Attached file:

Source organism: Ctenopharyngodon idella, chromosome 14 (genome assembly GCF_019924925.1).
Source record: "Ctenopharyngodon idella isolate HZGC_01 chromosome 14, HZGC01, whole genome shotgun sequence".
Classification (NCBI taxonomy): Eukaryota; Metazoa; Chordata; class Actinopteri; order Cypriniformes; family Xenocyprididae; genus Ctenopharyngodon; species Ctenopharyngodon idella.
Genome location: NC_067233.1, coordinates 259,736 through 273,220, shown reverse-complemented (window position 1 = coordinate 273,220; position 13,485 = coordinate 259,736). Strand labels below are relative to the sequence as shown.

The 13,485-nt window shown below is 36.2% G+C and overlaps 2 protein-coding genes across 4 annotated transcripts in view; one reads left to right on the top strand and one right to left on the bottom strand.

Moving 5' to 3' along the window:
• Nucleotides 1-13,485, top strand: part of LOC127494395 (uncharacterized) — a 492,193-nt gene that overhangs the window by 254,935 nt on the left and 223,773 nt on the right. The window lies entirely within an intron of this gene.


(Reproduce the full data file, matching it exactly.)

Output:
Source organism: Ctenopharyngodon idella, chromosome 14 (genome assembly GCF_019924925.1).
Source record: "Ctenopharyngodon idella isolate HZGC_01 chromosome 14, HZGC01, whole genome shotgun sequence".
Classification (NCBI taxonomy): Eukaryota; Metazoa; Chordata; class Actinopteri; order Cypriniformes; family Xenocyprididae; genus Ctenopharyngodon; species Ctenopharyngodon idella.
Genome location: NC_067233.1, coordinates 259,736 through 273,220, shown reverse-complemented (window position 1 = coordinate 273,220; position 13,485 = coordinate 259,736). Strand labels below are relative to the sequence as shown.

The 13,485-nt window shown below is 36.2% G+C and overlaps 2 protein-coding genes across 4 annotated transcripts in view; one reads left to right on the top strand and one right to left on the bottom strand.

Moving 5' to 3' along the window:
• Nucleotides 1-13,485, top strand: part of LOC127494395 (uncharacterized) — a 492,193-nt gene that overhangs the window by 254,935 nt on the left and 223,773 nt on the right. The window lies entirely within an intron of this gene.